[The auction for this object, with story by Scott Jacobson, has ended. Original price: 99 cents. Final price: $22.72. Significant Objects will donate the proceeds of this auction to Girls Write Now.]
Donald “Dax” Florin stood behind the bar, balancing the hard-boiled eggs. Dax — 44 years old, face just a lifestyle change or two away from being handsome in a Treat Williams kinda way — placed the eggs upright on a small metal dish. There they sat: six little Dax-directed insults, dumpy and lazy in their stupid egg craters, like fat kids strapped in and waiting for a carnival ride to start. Dax flipped a tin cocktail shaker in the air and caught it behind his back peevishly.
Dax was a “flair bartender”. Which is to say he tossed stuff around. Dax did bar tricks because he was good at them. And because his acting career was pretty much kicked. Jesse, the owner, got annoyed whenever Dax skipped limes or lobbed shakers or sent a Grey Goose bottle spinning into a triple axel. Dax didn’t care what Jesse thought about his flair bartending. But this egg plate was a problem.
For all his talent, Dax could not work the plate into his routine. He’d tried spinning it, but the plate — too light, obviously not manufactured to the rigorous technical specs so crucial for stunt-serving — just wobbled arhythmically on Dax’s finger before clattering on the bar. And the eggs themselves were perfect for juggling, but what was Dax, a clown? Not to mention the obvious egg symbolism, hardly lost on a guy who’d taken his share of Joseph Campbell-larded screenplay seminars, of birth and renewal. These eggs were taunting Dax, and his increasingly ovoid gut, and his dead career.
But eh, thought Dax. Maybe I’m reading too much into these eggs.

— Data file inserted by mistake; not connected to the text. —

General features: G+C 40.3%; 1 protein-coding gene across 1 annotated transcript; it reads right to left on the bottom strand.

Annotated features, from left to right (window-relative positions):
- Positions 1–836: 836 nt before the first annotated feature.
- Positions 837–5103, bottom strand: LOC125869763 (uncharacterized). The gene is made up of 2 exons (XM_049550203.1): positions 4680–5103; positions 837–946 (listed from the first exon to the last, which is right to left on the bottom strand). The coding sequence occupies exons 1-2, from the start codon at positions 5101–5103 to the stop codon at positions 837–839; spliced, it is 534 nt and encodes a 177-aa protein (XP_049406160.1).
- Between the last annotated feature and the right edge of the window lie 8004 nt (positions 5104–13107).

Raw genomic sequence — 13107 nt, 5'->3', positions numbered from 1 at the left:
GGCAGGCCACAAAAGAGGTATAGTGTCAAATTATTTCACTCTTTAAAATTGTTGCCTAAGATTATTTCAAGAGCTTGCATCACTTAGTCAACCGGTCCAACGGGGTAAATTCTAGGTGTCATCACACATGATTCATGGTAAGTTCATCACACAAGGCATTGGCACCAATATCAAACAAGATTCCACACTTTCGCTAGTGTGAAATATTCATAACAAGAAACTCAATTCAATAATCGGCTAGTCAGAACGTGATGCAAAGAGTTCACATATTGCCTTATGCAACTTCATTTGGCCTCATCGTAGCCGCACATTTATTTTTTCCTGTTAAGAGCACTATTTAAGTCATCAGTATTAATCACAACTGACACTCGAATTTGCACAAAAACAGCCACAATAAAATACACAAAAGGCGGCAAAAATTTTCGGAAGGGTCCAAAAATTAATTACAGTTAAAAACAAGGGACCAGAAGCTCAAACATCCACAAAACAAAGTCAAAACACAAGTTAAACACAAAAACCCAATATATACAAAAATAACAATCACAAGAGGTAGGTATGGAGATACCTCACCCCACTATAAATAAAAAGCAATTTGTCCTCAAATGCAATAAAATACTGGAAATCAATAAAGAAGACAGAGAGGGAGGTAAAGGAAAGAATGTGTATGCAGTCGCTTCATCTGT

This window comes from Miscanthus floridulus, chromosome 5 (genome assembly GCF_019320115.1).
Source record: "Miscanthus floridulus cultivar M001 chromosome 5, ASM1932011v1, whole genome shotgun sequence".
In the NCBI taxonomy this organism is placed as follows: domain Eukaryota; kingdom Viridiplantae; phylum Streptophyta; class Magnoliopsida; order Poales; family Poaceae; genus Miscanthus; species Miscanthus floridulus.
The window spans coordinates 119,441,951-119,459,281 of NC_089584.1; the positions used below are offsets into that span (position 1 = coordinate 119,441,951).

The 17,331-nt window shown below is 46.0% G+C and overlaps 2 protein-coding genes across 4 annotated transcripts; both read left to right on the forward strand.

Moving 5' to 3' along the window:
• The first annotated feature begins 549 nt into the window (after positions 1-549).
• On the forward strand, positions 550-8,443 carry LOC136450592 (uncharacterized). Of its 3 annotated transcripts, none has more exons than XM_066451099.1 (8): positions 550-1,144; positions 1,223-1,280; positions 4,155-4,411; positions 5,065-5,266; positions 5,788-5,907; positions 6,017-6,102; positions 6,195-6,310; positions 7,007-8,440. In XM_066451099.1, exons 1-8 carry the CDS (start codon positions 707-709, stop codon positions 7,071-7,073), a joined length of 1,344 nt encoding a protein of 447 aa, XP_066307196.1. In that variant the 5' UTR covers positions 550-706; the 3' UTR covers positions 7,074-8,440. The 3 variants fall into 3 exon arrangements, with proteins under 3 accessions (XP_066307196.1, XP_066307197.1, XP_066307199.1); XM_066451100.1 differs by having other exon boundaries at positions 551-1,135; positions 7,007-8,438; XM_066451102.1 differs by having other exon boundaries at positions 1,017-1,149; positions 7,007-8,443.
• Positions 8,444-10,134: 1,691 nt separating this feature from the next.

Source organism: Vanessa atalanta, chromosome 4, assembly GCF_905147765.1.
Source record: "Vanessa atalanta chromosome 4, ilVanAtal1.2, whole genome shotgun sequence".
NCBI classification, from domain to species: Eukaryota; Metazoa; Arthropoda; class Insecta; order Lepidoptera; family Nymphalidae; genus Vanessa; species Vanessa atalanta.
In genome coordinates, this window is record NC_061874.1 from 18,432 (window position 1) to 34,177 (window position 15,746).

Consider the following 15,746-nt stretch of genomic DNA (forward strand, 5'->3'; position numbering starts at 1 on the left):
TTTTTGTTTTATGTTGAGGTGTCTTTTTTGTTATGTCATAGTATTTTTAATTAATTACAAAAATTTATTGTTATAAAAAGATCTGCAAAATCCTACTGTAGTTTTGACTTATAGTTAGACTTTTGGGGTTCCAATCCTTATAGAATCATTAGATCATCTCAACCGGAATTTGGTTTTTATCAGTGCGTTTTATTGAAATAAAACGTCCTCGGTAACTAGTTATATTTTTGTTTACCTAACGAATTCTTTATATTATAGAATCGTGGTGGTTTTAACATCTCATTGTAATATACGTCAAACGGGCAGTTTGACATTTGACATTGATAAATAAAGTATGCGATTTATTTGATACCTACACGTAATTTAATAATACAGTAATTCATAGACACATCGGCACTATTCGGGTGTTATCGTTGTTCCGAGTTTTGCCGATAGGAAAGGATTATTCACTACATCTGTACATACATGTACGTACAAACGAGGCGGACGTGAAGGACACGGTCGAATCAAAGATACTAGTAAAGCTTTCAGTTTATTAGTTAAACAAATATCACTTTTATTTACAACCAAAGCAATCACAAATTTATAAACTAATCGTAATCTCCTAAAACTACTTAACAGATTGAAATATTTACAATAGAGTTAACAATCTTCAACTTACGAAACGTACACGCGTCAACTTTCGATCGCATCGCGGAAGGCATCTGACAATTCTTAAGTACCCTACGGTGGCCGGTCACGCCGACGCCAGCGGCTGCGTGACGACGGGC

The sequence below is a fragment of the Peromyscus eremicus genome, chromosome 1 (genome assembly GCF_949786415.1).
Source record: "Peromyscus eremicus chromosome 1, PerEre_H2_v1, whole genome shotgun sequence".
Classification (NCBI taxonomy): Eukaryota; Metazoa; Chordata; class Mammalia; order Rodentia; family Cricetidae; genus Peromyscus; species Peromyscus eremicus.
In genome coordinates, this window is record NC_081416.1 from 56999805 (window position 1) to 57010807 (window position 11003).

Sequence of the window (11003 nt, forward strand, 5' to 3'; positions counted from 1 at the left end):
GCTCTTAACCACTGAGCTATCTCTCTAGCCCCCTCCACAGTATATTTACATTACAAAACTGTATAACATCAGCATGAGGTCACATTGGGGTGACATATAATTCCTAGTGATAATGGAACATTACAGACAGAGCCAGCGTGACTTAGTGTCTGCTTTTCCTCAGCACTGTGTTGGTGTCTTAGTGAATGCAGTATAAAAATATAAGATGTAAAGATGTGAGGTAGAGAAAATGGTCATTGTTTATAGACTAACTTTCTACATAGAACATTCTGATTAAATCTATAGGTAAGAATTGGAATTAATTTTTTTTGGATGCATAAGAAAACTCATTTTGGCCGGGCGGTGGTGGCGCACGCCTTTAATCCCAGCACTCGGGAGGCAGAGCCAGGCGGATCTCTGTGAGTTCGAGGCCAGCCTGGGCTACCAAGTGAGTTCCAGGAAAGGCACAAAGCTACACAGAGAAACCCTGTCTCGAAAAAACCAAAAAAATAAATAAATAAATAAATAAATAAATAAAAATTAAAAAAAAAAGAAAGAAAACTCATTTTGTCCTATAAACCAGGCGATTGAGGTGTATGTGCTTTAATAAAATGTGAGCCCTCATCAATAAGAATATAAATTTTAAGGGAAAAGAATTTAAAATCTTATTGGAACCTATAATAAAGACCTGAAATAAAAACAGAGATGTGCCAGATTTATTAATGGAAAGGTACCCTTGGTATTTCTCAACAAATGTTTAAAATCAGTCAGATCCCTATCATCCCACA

Two guys walked into the bar. One was dressed in a suit, the other was… somebody.
Jesse leaned over the bar and whispered: It’s Dax Shepard!
Dax grunted acknowledgment as Jesse shifted into kiss-ass mode, fist-pounding the young actor, racking his brain for obscure cameo performances to praise. Dax the Elder did what he always did when he felt awkward and uncomfortable behind the bar: he spun two liquor bottles by his hips like smoking six-shooters.
Whoa, Dax! You think you’re tending bar at Chili’s? Jesus, ha ha!
Dax Shepard didn’t laugh. He didn’t smile. But Dax the Elder thought he saw something cruel in his eyes. He spun the bottles faster.
Jesse laughed: Someone’s in the mood to perform!
Dax tossed a bottle of Prosecco over his shoulder and caught it. He took two beer bottles by the necks and twirled them like drumsticks. He reached for the little metal egg dish, balanced it on his finger, and spun it hard.
Eggs shot off in all directions. One hit Dax Shepard’s sharply dressed companion. One, blessedly, hit Jesse. But even amid the chaos and shell shrapnel, Dax Shepard went unscathed. Dax the Elder took a breath. He thought about stuff, all kinds of stuff. He ran a hand through his hair. Then he fixed Dax Shepard in his sights, and flung the metal dish like a Frisbee at the actor’s forehead.
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